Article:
My earlier article about building a currency formatter for a UITextField generated a few comments and some confusion about how to use delegates in iPhone programming. In this article/tutorial I hope to clear up any confusion and tie it back to using the the currency formatter with the UITextField.
What Is A Protocol?
The Apple documentation on a protocol can be found here. The documentation summarizes that:
Protocols declare methods that can be implemented by any class. Protocols are useful in at least three situations:
- To declare methods that others are expected to implement
- To declare the interface to an object while concealing its class
- To capture similarities among classes that are not hierarchically related
The situation that we are interested in is the first one that allows methods to be declared that others are expected to implement. In this situation protocols are very similar to Java and C# interfaces. In our particular case Apples UIKit framework provides a protocol for use with the UITextField. This protocol is conveniently named UITextFieldDelegate. Defined in this protocol are 7 optional methods that a program can implement to change the behavior of a UITextField. Keep in mind that Apple has only provided the skeleton of the method and not any actual implementation. The implementation is left up to the programmer to implement for their specific needs. In our case we only need to implement 2 of the methods.
So now we have all we need to create a stubbed out version of our UITextFieldDelegate protocol implementation:
The @interface line is where we tell the compiler that we are implementing the UITextFieldDelegate with this class. Keep in mind that it doesn’t have to be a separate class like here, and could instead be the controller or any other class where you think the delegate methods should be implemented. I like doing a separate class since it makes the delegate easy to reuse and keeps the code modularized.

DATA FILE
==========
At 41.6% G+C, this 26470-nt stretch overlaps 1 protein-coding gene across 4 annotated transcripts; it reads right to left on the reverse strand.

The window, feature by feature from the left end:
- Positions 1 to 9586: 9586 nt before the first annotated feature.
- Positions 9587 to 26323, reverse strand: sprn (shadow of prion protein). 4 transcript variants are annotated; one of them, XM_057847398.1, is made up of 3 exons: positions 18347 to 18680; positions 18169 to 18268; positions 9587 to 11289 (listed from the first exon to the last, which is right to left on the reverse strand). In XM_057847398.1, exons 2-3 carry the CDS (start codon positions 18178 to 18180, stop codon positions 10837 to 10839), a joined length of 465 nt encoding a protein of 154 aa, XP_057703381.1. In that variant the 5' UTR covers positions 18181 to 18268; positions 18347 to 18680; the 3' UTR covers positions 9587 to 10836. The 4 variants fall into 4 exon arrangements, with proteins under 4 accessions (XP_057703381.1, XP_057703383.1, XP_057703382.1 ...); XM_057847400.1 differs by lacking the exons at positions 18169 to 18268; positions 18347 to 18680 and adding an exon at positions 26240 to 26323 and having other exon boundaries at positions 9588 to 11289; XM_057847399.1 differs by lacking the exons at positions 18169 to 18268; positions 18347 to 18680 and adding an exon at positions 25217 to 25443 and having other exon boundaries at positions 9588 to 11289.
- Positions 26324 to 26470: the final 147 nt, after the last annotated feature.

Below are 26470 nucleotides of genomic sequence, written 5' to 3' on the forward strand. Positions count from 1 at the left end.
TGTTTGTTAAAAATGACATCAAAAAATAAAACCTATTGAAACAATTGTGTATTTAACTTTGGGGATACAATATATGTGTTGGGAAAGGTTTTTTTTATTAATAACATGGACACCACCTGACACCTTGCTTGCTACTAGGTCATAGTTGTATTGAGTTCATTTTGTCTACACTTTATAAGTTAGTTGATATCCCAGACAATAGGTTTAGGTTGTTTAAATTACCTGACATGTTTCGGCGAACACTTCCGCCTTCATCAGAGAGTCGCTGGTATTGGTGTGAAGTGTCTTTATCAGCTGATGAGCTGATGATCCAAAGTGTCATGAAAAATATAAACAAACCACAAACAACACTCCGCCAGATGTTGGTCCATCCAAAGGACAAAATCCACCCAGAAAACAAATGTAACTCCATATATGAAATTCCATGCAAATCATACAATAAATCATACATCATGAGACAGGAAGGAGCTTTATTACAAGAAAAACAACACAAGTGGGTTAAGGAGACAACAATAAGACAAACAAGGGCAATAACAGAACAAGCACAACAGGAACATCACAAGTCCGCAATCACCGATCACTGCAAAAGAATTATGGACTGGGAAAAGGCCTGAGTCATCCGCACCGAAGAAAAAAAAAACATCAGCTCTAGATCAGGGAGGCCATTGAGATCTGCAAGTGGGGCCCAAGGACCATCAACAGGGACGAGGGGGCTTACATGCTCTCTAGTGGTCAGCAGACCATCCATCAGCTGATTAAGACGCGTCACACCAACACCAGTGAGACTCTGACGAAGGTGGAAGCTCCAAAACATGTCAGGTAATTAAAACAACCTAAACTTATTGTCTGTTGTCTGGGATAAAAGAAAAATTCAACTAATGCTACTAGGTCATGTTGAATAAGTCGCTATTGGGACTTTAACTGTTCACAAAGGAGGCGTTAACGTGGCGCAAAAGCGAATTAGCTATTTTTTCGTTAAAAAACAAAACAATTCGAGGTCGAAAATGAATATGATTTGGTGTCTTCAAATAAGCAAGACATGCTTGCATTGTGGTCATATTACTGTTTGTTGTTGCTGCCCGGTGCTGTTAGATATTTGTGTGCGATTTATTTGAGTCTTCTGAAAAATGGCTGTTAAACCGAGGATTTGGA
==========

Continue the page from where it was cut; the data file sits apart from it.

Since we have not yet provided any implementation, if we took this above code as is and made it the delegate of a UITextField the text field would work the same way it does without a delegate attached. Since this post is not about the implementation of the currency format delegate I’m going to point readers to my previous post on implementation and move on to how to use the delegate.
What Is A Delegate?
Once again the Apple documentation is quite good at explaining delegation. In delegation programming one object (in our case the UITextField) relies on another object (the CurrencyFormatDelegate) to provide a certain set of functionality. As the Apple documentation explains, using delegation programming allows the programmer to customize the behavior of framework objects without having to subclass. In turn this allows the programmer to aggregate multiple delegates into one object and extend the functionality of the existing framework. Now, what does all this mean for the currency formatter? In order to get our delegate to execute at the proper time we have to attach it to our UITextField. Assume that we have already defined and linked a UITextField in Interface Builder and we called it currencyTextField. In the controllers viewDidLoad we just need to assign the CurrencyFormatDelegate our UITextFields delegate property.
You’ll notice a bit of object management code to make sure that we properly allocate and release the delegate when we are done with it. The key line in all of the controller code is:
It is here where we tell the text field to user our delegate and call our implementation of the protocol methods.
I hope that this clears up some of the issues people were having while trying to use my text field currency formatter. The code above should mostly work as is since I took it from a working program and pared it down for the post. If there are any copy and paste issues they shouldn’t be too hard to correct.
The delegate pattern is a fundamental object oriented design pattern. If you want to know more about the delegate pattern and design patters in general check out Design Patterns.